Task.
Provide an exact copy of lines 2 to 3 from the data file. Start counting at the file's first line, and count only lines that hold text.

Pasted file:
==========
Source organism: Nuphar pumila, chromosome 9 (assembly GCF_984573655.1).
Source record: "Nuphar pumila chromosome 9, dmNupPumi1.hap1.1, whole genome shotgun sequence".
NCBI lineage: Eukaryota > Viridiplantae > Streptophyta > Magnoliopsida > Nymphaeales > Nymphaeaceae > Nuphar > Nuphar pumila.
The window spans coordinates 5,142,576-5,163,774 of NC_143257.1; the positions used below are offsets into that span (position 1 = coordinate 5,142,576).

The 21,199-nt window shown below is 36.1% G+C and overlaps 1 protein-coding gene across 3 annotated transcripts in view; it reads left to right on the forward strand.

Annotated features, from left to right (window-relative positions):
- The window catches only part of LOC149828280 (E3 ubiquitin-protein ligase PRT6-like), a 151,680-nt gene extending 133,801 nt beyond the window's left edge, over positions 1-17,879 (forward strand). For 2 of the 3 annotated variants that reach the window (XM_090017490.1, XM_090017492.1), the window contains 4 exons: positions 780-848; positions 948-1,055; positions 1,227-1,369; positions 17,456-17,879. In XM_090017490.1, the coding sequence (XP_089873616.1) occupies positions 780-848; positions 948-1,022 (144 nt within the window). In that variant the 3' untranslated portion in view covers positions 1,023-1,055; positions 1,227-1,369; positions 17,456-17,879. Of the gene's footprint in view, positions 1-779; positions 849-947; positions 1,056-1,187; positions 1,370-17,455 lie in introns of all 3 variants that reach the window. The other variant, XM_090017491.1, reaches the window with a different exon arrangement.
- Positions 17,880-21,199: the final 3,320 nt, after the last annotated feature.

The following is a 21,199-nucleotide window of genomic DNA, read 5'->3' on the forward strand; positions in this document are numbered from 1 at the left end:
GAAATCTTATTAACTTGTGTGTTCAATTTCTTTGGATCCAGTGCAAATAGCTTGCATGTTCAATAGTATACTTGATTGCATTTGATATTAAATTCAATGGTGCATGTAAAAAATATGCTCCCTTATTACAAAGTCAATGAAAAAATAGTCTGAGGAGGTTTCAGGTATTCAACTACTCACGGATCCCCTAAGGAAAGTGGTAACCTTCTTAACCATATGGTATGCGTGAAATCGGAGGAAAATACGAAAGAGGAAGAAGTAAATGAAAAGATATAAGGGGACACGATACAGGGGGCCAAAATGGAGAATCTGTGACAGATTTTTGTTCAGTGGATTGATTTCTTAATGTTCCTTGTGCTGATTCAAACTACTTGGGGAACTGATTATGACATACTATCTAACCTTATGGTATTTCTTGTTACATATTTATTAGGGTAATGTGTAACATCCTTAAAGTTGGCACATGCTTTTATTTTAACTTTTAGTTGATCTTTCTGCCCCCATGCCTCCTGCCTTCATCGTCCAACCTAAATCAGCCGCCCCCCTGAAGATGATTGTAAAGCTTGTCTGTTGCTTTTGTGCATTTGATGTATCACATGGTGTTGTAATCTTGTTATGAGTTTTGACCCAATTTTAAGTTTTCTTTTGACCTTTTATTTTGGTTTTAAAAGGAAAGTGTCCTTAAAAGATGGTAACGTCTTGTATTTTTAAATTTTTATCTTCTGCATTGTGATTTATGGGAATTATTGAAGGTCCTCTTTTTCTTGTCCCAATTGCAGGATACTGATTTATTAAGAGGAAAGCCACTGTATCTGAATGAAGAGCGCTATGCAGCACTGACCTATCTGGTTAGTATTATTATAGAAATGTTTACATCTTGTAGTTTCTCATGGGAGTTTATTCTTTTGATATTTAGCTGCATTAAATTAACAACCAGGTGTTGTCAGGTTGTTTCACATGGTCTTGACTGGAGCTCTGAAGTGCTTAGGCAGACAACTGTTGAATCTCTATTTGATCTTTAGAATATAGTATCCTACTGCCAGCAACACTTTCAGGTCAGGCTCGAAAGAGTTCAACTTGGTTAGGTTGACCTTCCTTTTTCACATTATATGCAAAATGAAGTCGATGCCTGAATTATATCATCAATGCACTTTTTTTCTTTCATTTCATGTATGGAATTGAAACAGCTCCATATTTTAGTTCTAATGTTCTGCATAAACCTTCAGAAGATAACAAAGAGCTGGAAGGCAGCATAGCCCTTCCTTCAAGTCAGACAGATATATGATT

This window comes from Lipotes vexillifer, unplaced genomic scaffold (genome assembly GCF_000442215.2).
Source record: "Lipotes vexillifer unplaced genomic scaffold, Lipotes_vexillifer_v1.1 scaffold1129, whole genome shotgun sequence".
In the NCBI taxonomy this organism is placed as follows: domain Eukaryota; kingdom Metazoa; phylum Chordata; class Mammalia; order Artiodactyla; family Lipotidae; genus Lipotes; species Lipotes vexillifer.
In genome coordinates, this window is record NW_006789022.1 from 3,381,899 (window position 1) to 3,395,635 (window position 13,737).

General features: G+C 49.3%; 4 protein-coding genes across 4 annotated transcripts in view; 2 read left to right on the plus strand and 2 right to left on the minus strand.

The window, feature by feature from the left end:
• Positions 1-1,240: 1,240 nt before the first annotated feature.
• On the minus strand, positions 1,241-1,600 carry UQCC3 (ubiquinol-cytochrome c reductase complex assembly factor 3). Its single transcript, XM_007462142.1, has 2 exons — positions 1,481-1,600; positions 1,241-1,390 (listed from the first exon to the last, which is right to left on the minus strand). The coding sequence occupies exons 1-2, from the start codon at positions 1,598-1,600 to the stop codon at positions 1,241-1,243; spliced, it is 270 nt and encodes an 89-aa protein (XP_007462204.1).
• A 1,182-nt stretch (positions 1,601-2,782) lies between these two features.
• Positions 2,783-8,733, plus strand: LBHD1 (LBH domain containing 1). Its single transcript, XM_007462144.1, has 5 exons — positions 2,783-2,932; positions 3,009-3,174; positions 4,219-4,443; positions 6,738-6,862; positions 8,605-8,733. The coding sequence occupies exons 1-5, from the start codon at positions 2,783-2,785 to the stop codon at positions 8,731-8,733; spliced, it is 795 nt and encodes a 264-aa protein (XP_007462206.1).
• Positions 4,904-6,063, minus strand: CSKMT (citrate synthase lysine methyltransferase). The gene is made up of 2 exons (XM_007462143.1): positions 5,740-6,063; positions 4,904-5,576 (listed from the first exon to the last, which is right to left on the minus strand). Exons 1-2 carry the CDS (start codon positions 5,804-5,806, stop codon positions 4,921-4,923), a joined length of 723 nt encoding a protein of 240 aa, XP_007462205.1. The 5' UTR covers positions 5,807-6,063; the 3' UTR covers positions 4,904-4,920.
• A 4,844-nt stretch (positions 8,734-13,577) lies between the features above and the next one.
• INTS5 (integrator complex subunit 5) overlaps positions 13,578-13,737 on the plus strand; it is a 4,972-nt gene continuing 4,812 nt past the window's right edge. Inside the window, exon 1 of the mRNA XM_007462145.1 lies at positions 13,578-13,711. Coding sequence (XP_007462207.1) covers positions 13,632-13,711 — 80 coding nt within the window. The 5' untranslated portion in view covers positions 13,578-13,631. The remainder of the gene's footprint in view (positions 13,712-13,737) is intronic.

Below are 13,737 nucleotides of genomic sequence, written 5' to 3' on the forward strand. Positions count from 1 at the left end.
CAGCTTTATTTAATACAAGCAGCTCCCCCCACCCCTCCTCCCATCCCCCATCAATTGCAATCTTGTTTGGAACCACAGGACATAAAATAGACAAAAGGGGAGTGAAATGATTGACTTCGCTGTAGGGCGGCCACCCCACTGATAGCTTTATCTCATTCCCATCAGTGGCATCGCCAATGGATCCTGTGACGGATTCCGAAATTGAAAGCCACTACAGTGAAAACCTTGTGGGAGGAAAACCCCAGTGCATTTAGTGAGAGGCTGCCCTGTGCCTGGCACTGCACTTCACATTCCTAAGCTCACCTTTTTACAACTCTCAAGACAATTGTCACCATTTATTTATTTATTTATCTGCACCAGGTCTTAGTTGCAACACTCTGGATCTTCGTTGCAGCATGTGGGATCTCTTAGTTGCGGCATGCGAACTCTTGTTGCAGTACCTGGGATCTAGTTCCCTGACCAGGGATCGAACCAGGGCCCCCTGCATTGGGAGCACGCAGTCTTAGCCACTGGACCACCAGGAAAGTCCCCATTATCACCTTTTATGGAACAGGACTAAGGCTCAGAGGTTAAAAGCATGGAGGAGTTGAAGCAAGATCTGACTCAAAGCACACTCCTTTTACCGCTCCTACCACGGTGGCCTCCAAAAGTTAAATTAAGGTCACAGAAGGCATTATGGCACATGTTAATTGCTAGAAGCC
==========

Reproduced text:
Source record: "Nuphar pumila chromosome 9, dmNupPumi1.hap1.1, whole genome shotgun sequence".
NCBI lineage: Eukaryota > Viridiplantae > Streptophyta > Magnoliopsida > Nymphaeales > Nymphaeaceae > Nuphar > Nuphar pumila.